About a week after Sam was born, I ran into one of my college professors, Glen Spann, who is also a pastor. I had just completed Seminary a few months prior to Sam’s arrival, so Dr. Spann, whom I had kept in touch with, was aware of my having gone through Seminary. After sharing congratulatory words, he said the following: “I’m going to pass along something to you that Dennis Kinlaw said to me when my first child was born. ‘Now your theological education begins!‘” Boy, has that ever rung true as I’ve learned things about God, myself, and human nature in the joyful journey of parenthood I have been blessed to enjoy thus far.

One of those moments happened about a year ago. I mentioned the encounter with my son on facebook when it happened, but the moment was so dear and I’ve gone back to reflect on the beauty of it several times, so wanted to share a little more about it here. One day my son Sam, who was 4 at the time, was playing in the living room floor. I was in the living room with him while Julianne, my daughter was getting a nap. In the midst of playing, Sam stopped what he was doing, stood up, looked at me and stretched out his hands and arms as far as he possibly could and said this: “Daddy, I love you *THIS* much!” In reply, I extended my arms to full length and said, “Sam, I love you *THIS* much!” He kept his arms extended, walked toward me and soon realized that his wingspan was much smaller than mine. He began to frown and get discouraged and said, “Aw, Daddy, I don’t love you as much as you love me.”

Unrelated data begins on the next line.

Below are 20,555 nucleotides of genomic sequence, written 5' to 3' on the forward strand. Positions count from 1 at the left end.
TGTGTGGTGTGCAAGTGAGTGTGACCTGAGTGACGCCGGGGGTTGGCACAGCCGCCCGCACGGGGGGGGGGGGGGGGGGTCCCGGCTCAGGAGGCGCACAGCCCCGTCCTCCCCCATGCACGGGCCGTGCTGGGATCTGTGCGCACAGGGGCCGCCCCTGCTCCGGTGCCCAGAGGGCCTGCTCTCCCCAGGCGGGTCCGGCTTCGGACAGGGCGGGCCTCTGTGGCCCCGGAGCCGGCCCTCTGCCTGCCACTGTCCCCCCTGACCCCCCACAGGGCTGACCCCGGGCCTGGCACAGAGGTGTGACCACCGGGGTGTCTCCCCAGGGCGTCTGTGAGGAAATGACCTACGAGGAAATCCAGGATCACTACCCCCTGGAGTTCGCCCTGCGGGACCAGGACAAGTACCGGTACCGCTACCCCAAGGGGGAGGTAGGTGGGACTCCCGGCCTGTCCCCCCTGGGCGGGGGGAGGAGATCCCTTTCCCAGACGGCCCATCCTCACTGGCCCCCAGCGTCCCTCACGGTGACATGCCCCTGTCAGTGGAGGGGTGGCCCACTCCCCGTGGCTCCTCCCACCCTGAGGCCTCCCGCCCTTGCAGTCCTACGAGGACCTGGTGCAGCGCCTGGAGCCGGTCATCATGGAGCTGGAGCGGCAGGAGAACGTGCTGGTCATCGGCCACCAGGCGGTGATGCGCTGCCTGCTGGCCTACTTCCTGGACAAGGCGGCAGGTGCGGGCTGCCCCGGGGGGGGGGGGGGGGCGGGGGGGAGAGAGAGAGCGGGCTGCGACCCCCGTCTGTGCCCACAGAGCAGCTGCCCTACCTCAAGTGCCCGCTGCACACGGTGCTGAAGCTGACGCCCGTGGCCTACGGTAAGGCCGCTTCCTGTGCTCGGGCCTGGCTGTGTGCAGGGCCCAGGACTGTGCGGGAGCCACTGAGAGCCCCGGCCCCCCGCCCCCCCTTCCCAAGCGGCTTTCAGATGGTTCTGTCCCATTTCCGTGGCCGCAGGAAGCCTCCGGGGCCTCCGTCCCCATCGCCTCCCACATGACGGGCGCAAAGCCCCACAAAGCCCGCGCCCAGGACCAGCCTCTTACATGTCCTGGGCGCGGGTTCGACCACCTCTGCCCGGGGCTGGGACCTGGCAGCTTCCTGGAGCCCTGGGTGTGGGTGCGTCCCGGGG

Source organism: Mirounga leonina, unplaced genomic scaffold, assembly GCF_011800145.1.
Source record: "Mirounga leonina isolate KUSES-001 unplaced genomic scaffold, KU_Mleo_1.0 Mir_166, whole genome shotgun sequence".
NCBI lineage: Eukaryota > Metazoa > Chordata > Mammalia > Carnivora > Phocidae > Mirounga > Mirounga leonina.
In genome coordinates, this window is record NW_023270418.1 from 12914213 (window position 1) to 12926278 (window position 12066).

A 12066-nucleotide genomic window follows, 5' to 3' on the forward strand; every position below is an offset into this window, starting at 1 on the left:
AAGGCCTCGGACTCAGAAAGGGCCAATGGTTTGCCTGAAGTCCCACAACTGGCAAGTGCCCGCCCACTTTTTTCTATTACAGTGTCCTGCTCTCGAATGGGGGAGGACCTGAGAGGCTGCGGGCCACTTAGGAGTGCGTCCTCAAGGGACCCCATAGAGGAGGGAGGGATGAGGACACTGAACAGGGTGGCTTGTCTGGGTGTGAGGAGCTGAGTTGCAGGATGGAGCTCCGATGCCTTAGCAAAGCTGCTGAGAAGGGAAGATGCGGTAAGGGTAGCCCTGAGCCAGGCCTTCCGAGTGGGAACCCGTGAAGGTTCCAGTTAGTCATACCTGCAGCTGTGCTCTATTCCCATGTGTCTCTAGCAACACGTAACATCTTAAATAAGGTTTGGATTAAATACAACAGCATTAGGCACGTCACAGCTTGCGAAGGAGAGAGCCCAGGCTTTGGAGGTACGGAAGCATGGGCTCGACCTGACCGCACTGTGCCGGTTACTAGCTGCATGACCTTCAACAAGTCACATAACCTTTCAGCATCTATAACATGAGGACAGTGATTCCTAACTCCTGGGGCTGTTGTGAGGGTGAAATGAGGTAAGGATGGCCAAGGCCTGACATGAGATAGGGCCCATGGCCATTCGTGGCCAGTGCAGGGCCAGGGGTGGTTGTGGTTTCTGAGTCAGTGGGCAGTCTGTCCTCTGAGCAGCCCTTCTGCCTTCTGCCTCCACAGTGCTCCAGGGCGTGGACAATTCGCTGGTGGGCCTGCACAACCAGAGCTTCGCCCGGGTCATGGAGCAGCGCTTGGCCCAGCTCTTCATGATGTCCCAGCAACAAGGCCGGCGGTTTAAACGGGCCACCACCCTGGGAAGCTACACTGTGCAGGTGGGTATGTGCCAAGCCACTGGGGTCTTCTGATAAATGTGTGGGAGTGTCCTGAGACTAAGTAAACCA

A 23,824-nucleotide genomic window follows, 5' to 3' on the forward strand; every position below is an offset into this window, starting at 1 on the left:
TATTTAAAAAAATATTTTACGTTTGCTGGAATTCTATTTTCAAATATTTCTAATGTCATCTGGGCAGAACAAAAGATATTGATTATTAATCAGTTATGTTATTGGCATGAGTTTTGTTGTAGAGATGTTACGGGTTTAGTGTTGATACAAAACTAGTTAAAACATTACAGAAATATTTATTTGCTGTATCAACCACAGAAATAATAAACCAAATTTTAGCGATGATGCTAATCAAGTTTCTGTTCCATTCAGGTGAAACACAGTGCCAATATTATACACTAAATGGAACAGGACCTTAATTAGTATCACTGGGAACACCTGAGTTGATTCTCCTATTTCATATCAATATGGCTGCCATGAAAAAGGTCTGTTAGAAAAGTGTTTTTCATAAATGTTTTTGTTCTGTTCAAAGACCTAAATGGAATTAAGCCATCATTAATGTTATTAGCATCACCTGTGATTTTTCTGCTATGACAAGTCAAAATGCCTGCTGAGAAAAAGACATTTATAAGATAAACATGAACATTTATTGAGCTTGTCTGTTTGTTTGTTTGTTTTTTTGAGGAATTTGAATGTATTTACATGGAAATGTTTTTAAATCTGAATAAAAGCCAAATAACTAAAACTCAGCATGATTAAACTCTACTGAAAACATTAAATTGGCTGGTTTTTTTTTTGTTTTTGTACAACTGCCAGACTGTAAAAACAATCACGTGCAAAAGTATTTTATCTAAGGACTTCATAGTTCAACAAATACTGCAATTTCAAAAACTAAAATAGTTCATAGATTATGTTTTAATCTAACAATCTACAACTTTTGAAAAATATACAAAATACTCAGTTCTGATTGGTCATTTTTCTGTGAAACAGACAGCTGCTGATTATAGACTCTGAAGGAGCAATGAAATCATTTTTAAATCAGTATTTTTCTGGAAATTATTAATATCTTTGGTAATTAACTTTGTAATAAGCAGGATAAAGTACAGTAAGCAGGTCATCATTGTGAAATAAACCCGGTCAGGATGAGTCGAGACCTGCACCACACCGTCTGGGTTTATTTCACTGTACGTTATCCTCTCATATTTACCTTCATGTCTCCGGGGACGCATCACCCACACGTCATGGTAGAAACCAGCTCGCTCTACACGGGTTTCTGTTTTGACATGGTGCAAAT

After a few moments of chuckling and getting a few tears in my eyes, I said, “Sam, this isn’t a contest. What matters to Daddy is that you love me as much as you can.” Then he came closer and tried to make his arms a little bit longer to match mine as much as possible.

Photo credit: venusstock.com

The challenge for us is that our love needs to keep up as our wingspan grows. Our capacity to love continues to grow as we get older, yet often we want to put a measure to it and keep more to ourselves. If my wingspan was 5 feet at the age of 10 and then 6 feet at the age of 20, then I ought to be continuing to extend my arms in recognizing that being a true disciple of Jesus means that I give all 6 feet of my wingspan in love to God and neighbor. As such, we are called continually to say to God, “I love you *THIS* much.” Growth in grace begets more growth. The more of God’s grace in us, means that we’re called and tasked to keep giving all, not that we give same when our wingspan was shorter.

When Sam came closer and tried to make his arms longer (out of desire to love me more), I realized that he was giving me a picture of what sanctification and discipleship is all about…our love for God and neighbor keeping up with the growing wingspan. Luke said it this way with regard to Jesus’ growth: “He grew in wisdom and stature, and in favor with God and people.”

Now, let’s see if we can make our arms longer!